It’s spring, a time of the year when youth sports programs begin to kick into high gear, and athletes embrace their chance to play the games they love. But this year is different.
During the growing COVID-19 pandemic, many youth sports programs and recreation leagues have been placed on hold. Clyde Weems (pictured, far right), student services coordinator at the College and Career Access and Success program at Children’s Aid wants to make sure youth are prepared when they return to school and their sports teams. He is periodically reaching out to college students and inquiring about their needs – whether it’s laptops, internet access, or basic school supplies. He also wants to ensure they are safe and staying positive. He asks students if they are experiencing troubling issues or if they need a place to vent and talk about their anxieties.
Clyde understands the impact athletics make in the lives of young adults and wants to help increase success in academics and sports.
“I’ve always had a passion for sports because I know what sports can do for one person, a lot of young people play sports and unfortunately the season is canceled. There’s no basketball, there’s no open field, there’s nowhere to train,” he said.
Clyde started a program called “Progress over Pride” – a coaches’ corner that is open to all youth that fall under the Children’s Aid banner. The program is executed through a regular Zoom video with students from Dunlevy Milbank Community Center, Fannie Lou Hamer Freedom High School, Fredrick Douglass Community Center, and other communities to help mentor those who are passionate about sports and higher education.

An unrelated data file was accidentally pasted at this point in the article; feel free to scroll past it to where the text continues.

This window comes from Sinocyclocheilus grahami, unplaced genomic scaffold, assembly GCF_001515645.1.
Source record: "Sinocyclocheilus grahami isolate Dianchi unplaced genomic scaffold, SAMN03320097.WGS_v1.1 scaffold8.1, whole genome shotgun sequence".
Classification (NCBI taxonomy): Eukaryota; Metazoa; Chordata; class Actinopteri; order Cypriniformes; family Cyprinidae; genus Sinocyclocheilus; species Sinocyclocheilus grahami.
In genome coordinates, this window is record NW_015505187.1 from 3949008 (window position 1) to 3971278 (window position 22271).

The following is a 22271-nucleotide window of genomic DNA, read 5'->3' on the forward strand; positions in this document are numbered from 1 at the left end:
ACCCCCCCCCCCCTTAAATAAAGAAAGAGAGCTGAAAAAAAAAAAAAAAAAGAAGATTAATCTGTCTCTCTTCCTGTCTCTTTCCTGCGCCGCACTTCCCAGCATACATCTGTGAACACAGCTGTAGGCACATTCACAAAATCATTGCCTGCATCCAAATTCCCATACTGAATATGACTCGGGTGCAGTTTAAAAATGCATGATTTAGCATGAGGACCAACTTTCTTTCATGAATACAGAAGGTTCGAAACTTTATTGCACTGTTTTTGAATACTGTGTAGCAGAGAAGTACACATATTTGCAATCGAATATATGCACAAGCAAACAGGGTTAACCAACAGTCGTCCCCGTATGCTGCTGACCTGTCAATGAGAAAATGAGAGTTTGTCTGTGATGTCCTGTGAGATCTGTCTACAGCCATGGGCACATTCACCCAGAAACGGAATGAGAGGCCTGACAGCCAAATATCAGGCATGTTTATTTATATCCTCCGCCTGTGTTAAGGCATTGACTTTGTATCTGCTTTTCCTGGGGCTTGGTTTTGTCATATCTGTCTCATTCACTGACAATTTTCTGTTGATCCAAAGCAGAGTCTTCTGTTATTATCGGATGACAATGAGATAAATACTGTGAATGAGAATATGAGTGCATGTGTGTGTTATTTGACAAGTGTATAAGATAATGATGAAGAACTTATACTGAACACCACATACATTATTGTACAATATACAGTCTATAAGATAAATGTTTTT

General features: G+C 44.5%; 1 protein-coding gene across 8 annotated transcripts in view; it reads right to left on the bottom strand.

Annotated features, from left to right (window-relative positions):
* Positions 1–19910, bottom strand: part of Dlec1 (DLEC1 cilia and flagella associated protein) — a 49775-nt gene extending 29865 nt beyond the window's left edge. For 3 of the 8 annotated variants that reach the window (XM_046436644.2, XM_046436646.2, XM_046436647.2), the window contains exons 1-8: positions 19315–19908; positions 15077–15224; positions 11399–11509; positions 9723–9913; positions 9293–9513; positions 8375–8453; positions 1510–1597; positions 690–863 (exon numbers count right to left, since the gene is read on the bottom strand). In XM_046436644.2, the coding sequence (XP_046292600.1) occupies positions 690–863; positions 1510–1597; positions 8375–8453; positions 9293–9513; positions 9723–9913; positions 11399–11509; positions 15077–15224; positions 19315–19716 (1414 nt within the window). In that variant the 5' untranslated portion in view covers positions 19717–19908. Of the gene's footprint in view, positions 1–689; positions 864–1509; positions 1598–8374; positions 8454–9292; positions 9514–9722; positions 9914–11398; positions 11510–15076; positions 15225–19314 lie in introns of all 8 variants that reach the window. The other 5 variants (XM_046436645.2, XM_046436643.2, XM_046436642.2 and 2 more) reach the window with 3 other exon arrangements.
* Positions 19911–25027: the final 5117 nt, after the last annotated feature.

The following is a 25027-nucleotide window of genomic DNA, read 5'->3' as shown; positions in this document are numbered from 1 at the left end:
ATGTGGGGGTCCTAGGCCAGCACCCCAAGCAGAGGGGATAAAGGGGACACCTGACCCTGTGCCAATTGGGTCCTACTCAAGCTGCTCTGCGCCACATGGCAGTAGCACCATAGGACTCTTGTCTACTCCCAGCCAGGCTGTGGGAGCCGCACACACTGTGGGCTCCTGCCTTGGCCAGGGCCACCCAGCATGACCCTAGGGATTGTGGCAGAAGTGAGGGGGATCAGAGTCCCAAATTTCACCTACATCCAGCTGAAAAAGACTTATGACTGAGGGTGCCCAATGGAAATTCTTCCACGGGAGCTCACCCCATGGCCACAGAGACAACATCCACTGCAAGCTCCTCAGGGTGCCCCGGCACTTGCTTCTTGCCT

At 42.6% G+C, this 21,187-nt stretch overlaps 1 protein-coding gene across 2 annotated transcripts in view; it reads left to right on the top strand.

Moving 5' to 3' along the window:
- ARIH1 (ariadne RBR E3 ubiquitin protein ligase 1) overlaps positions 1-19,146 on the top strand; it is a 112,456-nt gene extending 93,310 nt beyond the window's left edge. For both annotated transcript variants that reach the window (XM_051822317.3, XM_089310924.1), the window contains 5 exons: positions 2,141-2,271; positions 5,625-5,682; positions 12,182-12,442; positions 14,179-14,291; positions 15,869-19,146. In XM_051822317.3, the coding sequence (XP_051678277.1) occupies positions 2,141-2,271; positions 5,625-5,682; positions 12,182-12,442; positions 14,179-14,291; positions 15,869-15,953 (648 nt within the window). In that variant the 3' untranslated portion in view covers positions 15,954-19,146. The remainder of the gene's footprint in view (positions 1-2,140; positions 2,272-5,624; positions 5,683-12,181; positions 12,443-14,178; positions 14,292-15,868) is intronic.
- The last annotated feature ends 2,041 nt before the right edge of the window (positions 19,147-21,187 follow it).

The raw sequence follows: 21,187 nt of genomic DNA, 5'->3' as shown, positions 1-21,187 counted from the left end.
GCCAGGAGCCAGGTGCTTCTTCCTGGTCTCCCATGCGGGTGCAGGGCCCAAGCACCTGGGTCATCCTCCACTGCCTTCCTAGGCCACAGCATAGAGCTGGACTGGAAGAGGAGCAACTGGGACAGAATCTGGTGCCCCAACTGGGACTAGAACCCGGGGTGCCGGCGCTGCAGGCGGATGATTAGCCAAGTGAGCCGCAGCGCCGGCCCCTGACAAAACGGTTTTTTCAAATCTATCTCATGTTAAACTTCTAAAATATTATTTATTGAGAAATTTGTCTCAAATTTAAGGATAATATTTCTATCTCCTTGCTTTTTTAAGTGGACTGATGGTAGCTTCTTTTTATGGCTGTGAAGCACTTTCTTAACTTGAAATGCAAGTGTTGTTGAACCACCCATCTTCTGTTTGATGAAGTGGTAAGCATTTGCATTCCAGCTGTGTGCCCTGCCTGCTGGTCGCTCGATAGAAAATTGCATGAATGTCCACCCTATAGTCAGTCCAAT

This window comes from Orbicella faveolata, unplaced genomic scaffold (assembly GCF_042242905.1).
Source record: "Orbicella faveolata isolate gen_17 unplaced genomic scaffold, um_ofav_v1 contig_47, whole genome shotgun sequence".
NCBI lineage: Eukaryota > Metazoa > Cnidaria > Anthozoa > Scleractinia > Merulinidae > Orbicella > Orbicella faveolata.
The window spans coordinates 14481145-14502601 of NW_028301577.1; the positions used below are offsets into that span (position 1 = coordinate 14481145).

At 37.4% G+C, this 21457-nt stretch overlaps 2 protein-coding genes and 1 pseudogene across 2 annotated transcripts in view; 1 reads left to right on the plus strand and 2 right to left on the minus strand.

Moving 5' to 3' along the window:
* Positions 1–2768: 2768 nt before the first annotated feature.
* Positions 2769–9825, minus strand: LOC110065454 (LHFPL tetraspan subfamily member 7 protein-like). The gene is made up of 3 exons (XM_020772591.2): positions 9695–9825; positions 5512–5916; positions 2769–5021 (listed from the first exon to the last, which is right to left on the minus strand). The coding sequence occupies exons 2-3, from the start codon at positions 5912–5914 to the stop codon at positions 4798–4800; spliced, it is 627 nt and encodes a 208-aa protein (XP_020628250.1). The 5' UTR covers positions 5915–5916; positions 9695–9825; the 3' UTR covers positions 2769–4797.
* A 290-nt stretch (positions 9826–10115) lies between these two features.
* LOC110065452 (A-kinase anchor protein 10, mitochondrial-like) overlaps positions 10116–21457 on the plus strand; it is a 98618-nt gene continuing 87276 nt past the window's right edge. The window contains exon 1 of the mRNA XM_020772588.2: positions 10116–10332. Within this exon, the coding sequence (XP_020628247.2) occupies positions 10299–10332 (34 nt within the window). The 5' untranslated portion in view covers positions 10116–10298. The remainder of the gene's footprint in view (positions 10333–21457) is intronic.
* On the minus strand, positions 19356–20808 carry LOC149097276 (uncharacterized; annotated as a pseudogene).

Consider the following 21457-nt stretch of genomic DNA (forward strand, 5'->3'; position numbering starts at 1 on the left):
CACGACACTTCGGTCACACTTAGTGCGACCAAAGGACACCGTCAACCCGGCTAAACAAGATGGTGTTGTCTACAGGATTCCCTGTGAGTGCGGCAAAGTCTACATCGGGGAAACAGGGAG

“A lot of times young people don’t understand the commitment that it takes to be a student athlete,” Clyde said. There were a lot of young people who didn’t know what to do, how to train, how to keep focus, how to stay on path with their academics.”
With the outbreak of COVID-19, Clyde is engaging coaches he knows that once attended Children’s Aid programs at Milbank, or grew up in a New York City neighborhood, to join the Zoom meetings as mentors and storytellers.
“It’s important to have new voices,” he said. “During the first call we had about 18-20 students, but since then it has continuously grown.”
Recently, a childhood teammate of Clyde’s was a guest and talked about his own depression and stress. His experience was very relatable to the youth.
“I just think that sports is a great vehicle to get to a destination called success,” Clyde said. “I hope people understand that sports and academics go hand in hand and the life lessons that you take from sports are teamwork, hard work, dedication, and lessons that you can’t get in a classroom sometimes. I hope that this coaches' corner will emphasize those things.”